Other sesquiterpenes found in the artemisinin biosynthetic pathway were only recently shown to have antiplasmodial activity at µmol/L levels, similar to that of other compounds found in the plant (Table 1[19]). These artemisinic compounds were extracted into A. annua tea infusions and showed varying interactions with artemisinin depending on their relative concentrations and the target parasite strain. For example, arteannuin B showed an additive interaction with artemisinin against the CQ-sensitive Plasmodium HB3 strain, while against the CQ-insensitive Dd2 strain the interaction was synergistic.

Phenolic acids

Rosmarinic ((2”R”)-2-[[(2”E”)-3-(3,4-dihydroxyphenyl)-1-oxo-2-propenyl]]oxy]-3-(3,4-dihydroxyphenyl) propanoic acid) and chlorogenic ((1S,3R,4R,5R)-3-{[(2Z)-3-(3,4-dihydroxyphenyl)prop-2-enoyl]oxy}-1,4,5-trihydroxycyclohexanecarboxylic acid) acids are strong antioxidants found in a wide variety of A. annua cultivars[56]. In Caco-2 studies, these acids significantly inhibited activity of CYP3A4, one of the hepatic P450s responsible for metabolism of artemisinin to deoxyartemisinin, an inactive form of the drug[50]. These and other phenolic acids are present in A. annua tea infusion[19]. Both phenolic acids have an IC50 of about 65 µmol/L (Table 1) and also significantly reduced secretion of cytokines IL-6 and IL-8, and thus enhanced antimalarial activity while reducing inflammation[56].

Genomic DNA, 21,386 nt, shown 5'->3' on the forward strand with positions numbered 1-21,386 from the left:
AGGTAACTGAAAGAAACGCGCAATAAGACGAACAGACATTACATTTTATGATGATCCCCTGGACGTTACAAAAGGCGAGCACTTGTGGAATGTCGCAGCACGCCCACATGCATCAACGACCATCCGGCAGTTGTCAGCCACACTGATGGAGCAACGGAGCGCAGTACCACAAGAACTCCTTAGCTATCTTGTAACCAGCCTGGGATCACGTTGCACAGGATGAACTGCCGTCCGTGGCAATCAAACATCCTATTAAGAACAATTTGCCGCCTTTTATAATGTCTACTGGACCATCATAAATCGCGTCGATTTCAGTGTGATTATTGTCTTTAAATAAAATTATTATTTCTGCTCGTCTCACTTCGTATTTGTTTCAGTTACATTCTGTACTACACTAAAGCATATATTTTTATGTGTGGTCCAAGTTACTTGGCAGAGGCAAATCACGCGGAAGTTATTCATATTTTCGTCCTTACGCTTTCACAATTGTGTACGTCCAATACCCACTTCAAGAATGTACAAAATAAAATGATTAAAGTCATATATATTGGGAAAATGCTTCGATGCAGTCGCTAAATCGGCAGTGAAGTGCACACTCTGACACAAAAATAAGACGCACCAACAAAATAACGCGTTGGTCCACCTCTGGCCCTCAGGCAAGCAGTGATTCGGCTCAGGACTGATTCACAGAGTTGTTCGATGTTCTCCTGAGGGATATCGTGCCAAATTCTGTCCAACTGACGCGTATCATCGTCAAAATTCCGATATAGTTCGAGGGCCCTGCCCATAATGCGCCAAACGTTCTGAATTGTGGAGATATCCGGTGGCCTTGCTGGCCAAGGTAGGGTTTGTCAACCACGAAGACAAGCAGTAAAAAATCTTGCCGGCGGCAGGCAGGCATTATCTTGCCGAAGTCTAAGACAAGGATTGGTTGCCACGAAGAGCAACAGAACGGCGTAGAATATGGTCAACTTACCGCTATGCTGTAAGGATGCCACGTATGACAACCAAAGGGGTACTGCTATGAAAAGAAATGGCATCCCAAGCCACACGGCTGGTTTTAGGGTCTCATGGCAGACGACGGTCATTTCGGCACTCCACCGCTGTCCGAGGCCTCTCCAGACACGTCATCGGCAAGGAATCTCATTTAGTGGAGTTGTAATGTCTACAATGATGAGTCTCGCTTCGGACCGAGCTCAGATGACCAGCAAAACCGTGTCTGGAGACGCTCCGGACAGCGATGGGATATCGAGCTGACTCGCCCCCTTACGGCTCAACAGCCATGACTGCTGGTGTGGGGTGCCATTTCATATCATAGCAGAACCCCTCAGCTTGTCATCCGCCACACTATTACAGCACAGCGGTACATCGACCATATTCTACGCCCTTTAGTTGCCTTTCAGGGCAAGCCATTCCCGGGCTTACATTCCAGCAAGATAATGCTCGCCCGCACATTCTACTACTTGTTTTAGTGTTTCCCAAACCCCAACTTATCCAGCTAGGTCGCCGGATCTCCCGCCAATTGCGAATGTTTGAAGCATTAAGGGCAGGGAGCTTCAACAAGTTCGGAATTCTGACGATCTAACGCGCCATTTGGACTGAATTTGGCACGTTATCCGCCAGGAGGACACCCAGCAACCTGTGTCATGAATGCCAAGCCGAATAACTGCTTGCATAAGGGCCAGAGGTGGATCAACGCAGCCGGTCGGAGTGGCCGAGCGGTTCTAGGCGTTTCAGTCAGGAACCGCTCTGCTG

Other compounds often found in A. annua and that may affect pACT efficacy

Although polysaccharides in other medicinal plants have been more extensively studied, they seem to have been rather overlooked in A. annua, probably because most Artemisia extracts are obtained using organic solvents and polysaccharides are only soluble in water. Polysaccharides extracted from Artemisia iwayomogi showed hydroxyl radical scavenging activity three times stronger than glutathione or caffeic acid, and ROS inhibition was twice as strong as ascorbic acid[84]. In A. iwayomogi, more polysaccharides were found in stems than in leaves and their solubility was also higher from stem than from leaf tissue[84].